Key figures in dentistry put dental access under the spotlight recently.
An international panel of speakers addressed the issue of access to dental services at a symposium organised by the Faculty of General Dental Practice (UK).
More than 60 key figures in dentistry listened to a range of definitions of ‘access’ – and so too the challenges that arise.
Benedict Rumbold, of the Nuffield Trust, argued that ‘equal access is about equal opportunity, not equal utilisation’, while Maria Goddard, director of the Centre for Health Economics at York University contended that “utilisation is usually the proxy for access, but does it capture quality?
More access does not necessarily result in better access’.Paul Batchelor, honorary senior lecturer in dental public health at UCL and course director of the FGDP(UK)’s Diploma in Dental Health Services Leadership and Management, defined access as ‘the opportunity to use a service if the individual feels it appropriate’.
Evidence was presented of the progress made towards improving access to dentistry.
Mike Warburton, formerly the national director for GP access at the Department of Health (DH), argued that work by the DH had greatly improved access.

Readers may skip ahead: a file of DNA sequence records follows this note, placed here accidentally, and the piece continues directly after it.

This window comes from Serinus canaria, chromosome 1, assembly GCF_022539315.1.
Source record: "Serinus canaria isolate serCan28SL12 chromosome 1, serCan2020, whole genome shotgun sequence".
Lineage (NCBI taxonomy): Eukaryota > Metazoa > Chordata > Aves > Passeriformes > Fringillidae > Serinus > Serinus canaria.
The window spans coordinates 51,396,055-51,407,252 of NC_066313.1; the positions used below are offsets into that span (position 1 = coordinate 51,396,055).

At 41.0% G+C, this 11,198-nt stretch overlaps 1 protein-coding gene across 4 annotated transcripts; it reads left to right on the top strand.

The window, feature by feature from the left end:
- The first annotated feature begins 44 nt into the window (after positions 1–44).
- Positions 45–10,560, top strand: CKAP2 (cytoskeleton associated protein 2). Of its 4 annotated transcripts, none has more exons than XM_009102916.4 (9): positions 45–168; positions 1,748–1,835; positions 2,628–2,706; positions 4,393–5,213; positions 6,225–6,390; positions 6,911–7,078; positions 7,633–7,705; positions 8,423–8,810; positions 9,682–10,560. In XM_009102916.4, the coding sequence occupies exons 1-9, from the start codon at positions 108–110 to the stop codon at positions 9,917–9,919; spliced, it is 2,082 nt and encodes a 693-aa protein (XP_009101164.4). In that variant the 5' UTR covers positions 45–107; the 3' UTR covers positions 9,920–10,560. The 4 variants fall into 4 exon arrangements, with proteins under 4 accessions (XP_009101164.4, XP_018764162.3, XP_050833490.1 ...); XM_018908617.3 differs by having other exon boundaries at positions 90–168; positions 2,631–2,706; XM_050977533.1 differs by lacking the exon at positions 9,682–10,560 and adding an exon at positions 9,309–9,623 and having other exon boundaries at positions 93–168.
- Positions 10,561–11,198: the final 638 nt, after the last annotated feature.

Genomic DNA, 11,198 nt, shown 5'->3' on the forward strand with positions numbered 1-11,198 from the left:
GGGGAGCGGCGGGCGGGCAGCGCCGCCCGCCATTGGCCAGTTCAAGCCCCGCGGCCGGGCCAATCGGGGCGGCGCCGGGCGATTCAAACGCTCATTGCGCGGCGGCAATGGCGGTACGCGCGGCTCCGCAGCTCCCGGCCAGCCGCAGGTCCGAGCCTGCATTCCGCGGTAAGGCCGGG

However, he stated concerns around the effective management of dental contracts by primary care trusts in the past and described a number of DH initiatives to support PCTs in delivering dental access more effectively.
He heralded achievements in improving access over the last year or so and quoted results from a recent GP survey showing that 96% of patients who tried to get an NHS dental appointment in the last six months were able to do so.
Paul Batchelor asserted that no single measure will ensure access and that the biggest barrier is cost, stating that “if you want to increase attendance, offer access as a free entitlement through lifelong registration”.
In other presentations, Rick Curro, from the PEARL Dental Network in New York presented the access challenges faced within the US health system, while Jon Crail of the Phrisk Digital Agency presented on the impact of socio-economic factors on the demand for dental services.
Finally, Mike Smith of the Patients Association presented the patients’ perspective on access, making a plea for greater levels of preventive care to be provided.
The evcent was staged at the Royal College of Surgeons of England.